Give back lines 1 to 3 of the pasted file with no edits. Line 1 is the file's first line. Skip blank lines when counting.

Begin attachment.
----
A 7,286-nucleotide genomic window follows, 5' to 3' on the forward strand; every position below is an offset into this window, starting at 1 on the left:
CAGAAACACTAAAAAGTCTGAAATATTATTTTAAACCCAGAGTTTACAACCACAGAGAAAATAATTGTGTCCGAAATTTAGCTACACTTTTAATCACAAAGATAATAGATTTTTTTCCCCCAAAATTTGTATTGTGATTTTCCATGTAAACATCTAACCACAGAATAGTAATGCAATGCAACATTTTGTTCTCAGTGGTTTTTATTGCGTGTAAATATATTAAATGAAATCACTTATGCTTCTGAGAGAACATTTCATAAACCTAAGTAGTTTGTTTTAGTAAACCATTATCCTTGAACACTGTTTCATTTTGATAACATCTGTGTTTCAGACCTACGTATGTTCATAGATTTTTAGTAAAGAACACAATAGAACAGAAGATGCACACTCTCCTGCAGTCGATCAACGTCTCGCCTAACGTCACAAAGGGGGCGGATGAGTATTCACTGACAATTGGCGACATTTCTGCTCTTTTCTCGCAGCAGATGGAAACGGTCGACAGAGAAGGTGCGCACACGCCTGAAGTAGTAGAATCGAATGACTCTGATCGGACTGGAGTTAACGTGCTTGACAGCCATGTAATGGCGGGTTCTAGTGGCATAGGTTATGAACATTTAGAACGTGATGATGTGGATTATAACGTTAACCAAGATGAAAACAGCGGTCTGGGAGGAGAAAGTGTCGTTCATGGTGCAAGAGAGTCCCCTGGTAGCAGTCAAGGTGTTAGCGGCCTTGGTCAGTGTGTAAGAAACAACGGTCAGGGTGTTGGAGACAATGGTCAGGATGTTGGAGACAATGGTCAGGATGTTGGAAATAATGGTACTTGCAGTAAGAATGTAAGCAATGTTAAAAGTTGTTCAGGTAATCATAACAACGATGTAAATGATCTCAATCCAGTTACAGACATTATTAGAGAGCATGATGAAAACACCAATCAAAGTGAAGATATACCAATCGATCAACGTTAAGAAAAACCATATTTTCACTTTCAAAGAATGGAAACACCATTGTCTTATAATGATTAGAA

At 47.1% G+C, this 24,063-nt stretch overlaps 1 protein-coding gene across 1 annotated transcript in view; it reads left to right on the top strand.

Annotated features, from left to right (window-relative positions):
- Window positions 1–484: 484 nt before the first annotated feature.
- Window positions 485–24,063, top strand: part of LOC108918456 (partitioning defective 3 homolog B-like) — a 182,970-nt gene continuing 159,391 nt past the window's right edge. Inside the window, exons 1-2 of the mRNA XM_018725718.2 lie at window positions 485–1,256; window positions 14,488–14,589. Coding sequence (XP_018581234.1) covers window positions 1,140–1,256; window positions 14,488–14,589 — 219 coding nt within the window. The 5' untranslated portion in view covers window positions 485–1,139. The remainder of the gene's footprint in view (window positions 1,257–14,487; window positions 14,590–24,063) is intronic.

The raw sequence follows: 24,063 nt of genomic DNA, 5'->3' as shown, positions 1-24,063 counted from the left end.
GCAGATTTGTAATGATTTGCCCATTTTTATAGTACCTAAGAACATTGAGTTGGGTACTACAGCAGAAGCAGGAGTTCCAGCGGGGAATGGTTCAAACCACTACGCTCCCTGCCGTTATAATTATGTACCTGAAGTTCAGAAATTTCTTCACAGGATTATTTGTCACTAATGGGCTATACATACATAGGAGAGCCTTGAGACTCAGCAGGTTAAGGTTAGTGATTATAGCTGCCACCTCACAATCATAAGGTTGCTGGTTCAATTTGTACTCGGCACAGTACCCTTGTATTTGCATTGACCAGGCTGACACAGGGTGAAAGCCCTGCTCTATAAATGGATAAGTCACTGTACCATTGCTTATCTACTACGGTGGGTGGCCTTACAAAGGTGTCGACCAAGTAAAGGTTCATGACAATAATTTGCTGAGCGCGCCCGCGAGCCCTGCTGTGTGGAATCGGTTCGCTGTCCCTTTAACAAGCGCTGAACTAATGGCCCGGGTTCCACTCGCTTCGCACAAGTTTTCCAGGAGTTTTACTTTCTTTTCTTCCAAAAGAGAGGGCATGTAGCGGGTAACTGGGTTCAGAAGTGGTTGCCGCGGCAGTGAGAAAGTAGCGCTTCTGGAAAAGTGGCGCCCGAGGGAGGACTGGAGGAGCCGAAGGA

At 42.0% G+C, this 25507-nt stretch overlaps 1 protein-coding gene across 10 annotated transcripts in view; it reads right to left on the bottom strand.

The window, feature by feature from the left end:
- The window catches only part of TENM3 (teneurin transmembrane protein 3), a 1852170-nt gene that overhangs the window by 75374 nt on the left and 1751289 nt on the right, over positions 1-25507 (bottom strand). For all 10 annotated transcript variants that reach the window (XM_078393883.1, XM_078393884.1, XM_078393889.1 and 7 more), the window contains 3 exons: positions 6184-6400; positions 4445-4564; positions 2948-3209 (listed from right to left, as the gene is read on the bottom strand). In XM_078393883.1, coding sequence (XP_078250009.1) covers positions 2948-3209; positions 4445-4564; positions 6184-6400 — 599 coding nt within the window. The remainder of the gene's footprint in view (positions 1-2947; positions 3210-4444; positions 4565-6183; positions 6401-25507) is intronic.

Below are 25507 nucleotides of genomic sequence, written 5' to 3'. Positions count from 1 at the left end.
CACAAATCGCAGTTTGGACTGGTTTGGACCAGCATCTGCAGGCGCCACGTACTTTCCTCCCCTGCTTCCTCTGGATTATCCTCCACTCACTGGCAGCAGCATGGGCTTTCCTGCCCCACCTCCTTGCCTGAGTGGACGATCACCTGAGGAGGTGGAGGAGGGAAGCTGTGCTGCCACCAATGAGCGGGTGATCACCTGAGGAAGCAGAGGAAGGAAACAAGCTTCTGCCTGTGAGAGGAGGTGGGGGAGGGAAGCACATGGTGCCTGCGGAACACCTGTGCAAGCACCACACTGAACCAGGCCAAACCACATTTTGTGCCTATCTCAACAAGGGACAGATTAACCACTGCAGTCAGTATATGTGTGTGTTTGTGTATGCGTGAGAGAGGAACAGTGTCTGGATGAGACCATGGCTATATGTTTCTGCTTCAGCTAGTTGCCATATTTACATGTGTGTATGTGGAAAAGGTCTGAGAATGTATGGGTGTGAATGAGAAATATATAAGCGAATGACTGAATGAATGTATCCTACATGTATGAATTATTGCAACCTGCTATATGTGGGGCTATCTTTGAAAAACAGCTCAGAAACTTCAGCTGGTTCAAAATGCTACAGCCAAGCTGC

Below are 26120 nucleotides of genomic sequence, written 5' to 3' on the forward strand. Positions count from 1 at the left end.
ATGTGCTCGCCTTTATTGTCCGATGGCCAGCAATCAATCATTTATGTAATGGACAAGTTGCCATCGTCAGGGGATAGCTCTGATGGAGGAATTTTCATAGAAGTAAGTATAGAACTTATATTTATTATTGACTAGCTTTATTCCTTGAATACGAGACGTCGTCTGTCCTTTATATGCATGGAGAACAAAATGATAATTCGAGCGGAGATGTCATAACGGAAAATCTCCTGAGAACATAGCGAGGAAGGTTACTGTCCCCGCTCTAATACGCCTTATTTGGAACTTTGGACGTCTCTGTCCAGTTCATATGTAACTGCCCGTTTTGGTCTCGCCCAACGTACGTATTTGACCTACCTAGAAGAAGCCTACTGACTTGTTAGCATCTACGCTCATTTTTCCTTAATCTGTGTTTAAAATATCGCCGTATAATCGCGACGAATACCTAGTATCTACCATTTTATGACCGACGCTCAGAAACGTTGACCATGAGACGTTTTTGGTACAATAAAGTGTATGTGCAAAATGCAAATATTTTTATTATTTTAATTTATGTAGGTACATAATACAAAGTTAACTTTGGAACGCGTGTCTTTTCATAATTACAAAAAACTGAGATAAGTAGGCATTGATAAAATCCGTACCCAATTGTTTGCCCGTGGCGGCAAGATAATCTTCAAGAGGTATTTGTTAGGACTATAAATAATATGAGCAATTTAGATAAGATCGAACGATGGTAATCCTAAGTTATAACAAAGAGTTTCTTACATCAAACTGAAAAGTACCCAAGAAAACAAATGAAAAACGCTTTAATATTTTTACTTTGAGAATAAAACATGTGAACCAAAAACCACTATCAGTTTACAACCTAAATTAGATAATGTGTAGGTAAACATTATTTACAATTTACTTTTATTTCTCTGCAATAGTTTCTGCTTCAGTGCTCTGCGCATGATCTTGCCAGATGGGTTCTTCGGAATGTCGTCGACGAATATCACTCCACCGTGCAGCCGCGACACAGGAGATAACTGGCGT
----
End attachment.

A 7,286-nucleotide genomic window follows, 5' to 3' on the forward strand; every position below is an offset into this window, starting at 1 on the left:
CAGAAACACTAAAAAGTCTGAAATATTATTTTAAACCCAGAGTTTACAACCACAGAGAAAATAATTGTGTCCGAAATTTAGCTACACTTTTAATCACAAAGATAATAGATTTTTTTCCCCCAAAATTTGTATTGTGATTTTCCATGTAAACATCTAACCACAGAATAGTAATGCAATGCAACATTTTGTTCTCAGTGGTTTTTATTGCGTGTAAATATATTAAATGAAATCACTTATGCTTCTGAGAGAACATTTCATAAACCTAAGTAGTTTGTTTTAGTAAACCATTATCCTTGAACACTGTTTCATTTTGATAACATCTGTGTTTCAGACCTACGTATGTTCATAGATTTTTAGTAAAGAACACAATAGAACAGAAGATGCACACTCTCCTGCAGTCGATCAACGTCTCGCCTAACGTCACAAAGGGGGCGGATGAGTATTCACTGACAATTGGCGACATTTCTGCTCTTTTCTCGCAGCAGATGGAAACGGTCGACAGAGAAGGTGCGCACACGCCTGAAGTAGTAGAATCGAATGACTCTGATCGGACTGGAGTTAACGTGCTTGACAGCCATGTAATGGCGGGTTCTAGTGGCATAGGTTATGAACATTTAGAACGTGATGATGTGGATTATAACGTTAACCAAGATGAAAACAGCGGTCTGGGAGGAGAAAGTGTCGTTCATGGTGCAAGAGAGTCCCCTGGTAGCAGTCAAGGTGTTAGCGGCCTTGGTCAGTGTGTAAGAAACAACGGTCAGGGTGTTGGAGACAATGGTCAGGATGTTGGAGACAATGGTCAGGATGTTGGAAATAATGGTACTTGCAGTAAGAATGTAAGCAATGTTAAAAGTTGTTCAGGTAATCATAACAACGATGTAAATGATCTCAATCCAGTTACAGACATTATTAGAGAGCATGATGAAAACACCAATCAAAGTGAAGATATACCAATCGATCAACGTTAAGAAAAACCATATTTTCACTTTCAAAGAATGGAAACACCATTGTCTTATAATGATTAGAA

At 47.1% G+C, this 24,063-nt stretch overlaps 1 protein-coding gene across 1 annotated transcript in view; it reads left to right on the top strand.